Dynamic System Optimal Assignment for Emergency Evacuations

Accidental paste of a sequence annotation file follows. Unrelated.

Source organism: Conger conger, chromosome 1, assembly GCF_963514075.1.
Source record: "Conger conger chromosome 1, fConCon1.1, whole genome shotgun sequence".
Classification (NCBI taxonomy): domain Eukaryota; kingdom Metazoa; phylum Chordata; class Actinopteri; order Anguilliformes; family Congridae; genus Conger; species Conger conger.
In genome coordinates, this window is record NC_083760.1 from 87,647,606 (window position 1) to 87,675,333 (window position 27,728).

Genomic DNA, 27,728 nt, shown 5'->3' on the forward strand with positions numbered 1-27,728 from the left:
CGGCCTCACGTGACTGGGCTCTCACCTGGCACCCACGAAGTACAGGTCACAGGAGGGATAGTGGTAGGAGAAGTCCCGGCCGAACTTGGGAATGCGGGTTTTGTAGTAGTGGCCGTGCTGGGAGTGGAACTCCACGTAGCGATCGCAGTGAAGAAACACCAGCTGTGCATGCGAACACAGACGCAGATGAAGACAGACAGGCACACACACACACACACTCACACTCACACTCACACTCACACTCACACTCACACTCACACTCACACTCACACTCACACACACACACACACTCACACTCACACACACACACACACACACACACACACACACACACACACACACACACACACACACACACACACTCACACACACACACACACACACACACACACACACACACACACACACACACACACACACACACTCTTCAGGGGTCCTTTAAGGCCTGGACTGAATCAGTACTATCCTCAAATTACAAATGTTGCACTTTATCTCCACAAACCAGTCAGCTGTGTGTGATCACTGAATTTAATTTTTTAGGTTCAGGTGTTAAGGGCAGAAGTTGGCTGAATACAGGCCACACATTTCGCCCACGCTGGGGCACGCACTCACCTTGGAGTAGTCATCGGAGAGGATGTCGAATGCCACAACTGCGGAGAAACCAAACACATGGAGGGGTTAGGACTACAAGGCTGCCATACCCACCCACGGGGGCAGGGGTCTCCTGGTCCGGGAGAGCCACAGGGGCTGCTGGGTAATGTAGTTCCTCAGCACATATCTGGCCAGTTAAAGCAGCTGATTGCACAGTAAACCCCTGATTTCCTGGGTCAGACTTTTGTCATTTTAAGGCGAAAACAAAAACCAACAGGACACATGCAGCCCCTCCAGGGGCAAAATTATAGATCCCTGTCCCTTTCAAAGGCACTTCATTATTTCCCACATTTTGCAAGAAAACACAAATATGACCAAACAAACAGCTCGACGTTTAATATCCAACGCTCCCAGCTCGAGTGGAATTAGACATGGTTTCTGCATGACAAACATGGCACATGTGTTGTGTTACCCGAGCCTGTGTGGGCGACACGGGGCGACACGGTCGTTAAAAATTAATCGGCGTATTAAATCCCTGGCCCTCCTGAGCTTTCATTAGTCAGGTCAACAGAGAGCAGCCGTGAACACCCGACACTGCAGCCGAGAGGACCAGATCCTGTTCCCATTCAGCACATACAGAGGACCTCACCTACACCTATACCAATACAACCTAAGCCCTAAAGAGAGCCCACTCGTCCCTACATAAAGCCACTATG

This dissertation proposes to develop a series of advanced models and corresponding software tools for designing emergency evacuation plans in transportation networks. Given the potential serious impacts of man-made and natural disasters, quickly moving people out of harm's way can substantially mitigate the adverse effects of disasters. In this research, the evacuation planning problem is formulated as a system optimal dynamic traffic assignment (SO-DTA) model subject to constraints defining the feasibility of evacuation measures. Existing SO-DTA models involve significant deficiencies and are not ready to be applied in evacuation planning. Two improved link-based SO-DTA models resolve the "vehicleholding" issues in existing SO-DTA models are proposed and compared with another improved path-based SO-DTA model which refines the path marginal cost evaluation method, to generate a base model for emergency evacuation. Practical constraints such as updating rules for control signals at merging points, direction switching rules for reversible lanes, releasing rules of departure flow at origins will then be added into the base model to derive practical evacuation plans. Solution algorithms appropriate for large scale mixed-integer programs will be developed by exploiting the special problem structure. A case study for the City of Sacramento will also be carried out.